Every time a new tortured-cop show turns critics all gushy and trend-chasing television watchers all buzzy, a guy in Wyoming just shrugs and emits a noncommittal grunt. He’s Sheriff Walt Longmire, and if he’s upset that shows like “The Following” and “True Detective” get more attention than his does, he’s not letting on.
Walt is the title character in “Longmire,” which began its third season Monday night on A&E. (The shows air at 10 p.m.) Like certain other cable dramas – “Justified” comes to mind – “Longmire” has had fine acting and intricate writing right from its first episode in June 2012, but it has settled in as a taken-for-granted steady performer rather than a show that electrifies social media and awards panels. (Number of Emmy nominations: none.)
That’s odd, because the series has plenty going for it, led by the performance of Robert Taylor as Walt. He plays the sheriff of a fictional Wyoming county who has a lot to deal with: weird crimes, a nearby Indian community with its own rules, a deputy who wants his job, a 10-gallon-hat full of personal issues and secrets.
He does it with few words and a willingness to bend the rules, and Taylor’s gritty performance reminds us that this archetype owes as much to the cowboy tradition of John Wayne and Clint Eastwood as it does to noir.
Walt struggles to come to grips with the death of his wife. When the series began, it seemed as if cancer had killed her, but over two seasons, we have come to learn that she was murdered, and that the search for the killer continues. Among the cliffhangers last season was the arrest of Walt’s friend Henry Standing Bear (Lou Diamond Phillips) in the case.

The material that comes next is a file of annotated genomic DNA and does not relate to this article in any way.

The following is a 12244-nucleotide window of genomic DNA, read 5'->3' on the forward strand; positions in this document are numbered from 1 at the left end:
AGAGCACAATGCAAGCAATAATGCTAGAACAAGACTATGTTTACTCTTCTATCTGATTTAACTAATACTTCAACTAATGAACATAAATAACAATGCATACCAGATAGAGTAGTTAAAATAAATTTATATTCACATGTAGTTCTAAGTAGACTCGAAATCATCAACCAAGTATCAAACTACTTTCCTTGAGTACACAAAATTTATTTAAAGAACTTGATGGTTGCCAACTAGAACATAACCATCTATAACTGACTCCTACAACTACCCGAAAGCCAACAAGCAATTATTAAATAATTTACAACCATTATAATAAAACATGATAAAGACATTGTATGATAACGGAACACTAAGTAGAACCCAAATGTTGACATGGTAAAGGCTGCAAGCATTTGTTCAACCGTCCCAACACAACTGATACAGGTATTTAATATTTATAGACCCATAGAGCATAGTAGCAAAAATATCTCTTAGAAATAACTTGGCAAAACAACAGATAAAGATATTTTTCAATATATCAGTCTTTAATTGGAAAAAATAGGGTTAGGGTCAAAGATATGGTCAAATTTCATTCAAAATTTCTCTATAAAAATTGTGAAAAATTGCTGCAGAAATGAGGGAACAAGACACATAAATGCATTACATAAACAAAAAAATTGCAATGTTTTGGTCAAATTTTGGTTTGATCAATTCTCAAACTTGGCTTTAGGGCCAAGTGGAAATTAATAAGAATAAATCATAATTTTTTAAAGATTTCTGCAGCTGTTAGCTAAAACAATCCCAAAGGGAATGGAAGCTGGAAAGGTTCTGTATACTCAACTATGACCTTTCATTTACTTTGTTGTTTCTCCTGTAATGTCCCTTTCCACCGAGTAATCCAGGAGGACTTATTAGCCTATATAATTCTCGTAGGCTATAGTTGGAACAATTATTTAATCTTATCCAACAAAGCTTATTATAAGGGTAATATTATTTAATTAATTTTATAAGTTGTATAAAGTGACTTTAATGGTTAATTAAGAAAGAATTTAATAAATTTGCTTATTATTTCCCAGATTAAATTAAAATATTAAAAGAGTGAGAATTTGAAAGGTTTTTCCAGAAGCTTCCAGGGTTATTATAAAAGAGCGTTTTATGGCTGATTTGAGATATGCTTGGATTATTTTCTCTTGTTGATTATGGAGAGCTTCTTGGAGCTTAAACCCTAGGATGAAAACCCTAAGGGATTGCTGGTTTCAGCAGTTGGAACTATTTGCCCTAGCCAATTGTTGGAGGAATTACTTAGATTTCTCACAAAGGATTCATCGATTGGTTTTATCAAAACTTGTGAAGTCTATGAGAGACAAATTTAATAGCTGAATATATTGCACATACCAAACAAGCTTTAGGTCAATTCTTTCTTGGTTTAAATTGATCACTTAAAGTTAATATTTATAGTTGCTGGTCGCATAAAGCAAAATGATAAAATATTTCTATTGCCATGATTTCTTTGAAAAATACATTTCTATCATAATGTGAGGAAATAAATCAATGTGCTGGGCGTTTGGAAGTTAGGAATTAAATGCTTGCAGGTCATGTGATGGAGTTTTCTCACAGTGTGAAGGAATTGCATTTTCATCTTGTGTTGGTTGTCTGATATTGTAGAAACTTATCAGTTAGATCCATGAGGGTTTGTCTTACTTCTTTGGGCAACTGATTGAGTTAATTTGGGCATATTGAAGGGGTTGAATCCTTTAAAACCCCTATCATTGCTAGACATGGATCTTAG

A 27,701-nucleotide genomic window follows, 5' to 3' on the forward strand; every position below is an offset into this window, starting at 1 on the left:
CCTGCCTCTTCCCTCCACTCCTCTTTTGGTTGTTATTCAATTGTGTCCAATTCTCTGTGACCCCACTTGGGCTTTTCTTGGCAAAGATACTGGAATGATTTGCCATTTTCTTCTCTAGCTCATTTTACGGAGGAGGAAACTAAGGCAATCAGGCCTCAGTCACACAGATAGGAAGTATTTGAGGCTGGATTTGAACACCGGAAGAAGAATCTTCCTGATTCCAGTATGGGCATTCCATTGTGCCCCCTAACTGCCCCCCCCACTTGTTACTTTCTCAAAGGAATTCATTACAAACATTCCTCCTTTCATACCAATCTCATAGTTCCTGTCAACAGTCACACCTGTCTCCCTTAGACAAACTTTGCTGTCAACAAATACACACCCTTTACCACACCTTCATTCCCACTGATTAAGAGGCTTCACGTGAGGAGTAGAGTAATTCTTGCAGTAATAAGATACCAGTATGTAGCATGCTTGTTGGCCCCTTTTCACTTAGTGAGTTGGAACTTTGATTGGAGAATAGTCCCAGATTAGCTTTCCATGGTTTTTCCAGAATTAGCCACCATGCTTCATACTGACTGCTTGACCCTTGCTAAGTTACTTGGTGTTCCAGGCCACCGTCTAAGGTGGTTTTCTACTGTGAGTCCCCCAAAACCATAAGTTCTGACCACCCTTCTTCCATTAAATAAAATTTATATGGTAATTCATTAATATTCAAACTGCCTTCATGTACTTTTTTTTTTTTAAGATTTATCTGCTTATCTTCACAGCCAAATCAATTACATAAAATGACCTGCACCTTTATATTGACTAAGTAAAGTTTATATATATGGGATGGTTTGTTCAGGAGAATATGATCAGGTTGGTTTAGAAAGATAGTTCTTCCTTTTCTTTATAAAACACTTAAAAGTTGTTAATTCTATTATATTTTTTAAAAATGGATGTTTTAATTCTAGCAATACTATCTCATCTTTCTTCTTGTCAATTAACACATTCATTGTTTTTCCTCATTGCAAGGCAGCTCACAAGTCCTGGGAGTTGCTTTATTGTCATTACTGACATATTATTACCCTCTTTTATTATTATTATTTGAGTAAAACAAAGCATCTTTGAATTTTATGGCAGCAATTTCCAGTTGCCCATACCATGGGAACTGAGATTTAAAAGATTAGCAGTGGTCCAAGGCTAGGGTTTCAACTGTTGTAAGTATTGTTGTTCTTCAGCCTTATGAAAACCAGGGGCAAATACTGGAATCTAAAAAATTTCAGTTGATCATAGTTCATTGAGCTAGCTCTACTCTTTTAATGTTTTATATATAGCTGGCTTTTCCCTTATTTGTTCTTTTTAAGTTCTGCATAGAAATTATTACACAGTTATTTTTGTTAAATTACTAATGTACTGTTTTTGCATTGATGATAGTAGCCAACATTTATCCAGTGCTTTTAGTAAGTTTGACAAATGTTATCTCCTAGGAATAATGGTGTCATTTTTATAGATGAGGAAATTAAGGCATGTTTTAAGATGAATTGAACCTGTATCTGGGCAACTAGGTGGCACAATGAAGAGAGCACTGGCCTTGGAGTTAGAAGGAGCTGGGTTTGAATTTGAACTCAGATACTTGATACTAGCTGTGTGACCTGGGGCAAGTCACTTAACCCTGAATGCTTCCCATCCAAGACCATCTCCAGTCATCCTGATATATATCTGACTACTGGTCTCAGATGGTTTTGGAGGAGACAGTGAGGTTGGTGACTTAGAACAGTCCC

Phillips is terrific, as is the rest of the cast, and the writers have given each character more to do as the series has gone along. Last season, Walt’s top deputy, Branch Connally (Bailey Chase), ran against him for sheriff, but now Branch has more life-threatening things to worry about: In the Season 2 finale, he was shot by a mysterious ghostlike figure while on Indian land. Walt, too, has a life-threatening matter to ponder: His daughter (Cassidy Freeman) was hit by a passing vehicle and nearly killed while changing a tire on Election Day.
Katee Sackhoff plays another deputy, Vic Moretti, whose backstory was fleshed out quite a bit in Season 2. Turns out she fled her previous job in Philadelphia after setting off a corruption investigation against a colleague, and now his former partner, her nemesis, has found her in Wyoming.
The writers weave all this into a crime-of-the-week structure, and those crimes show an addictively twisted taste. A fatal bear attack turns out not to have been an act of nature. A safe-deposit box delivered to Walt contains a severed finger. The show, which is based on the novels of Craig Johnson, mixes elements of Indian heritage and spirituality into this already rich concoction, and the result is consistently engaging and surprising.
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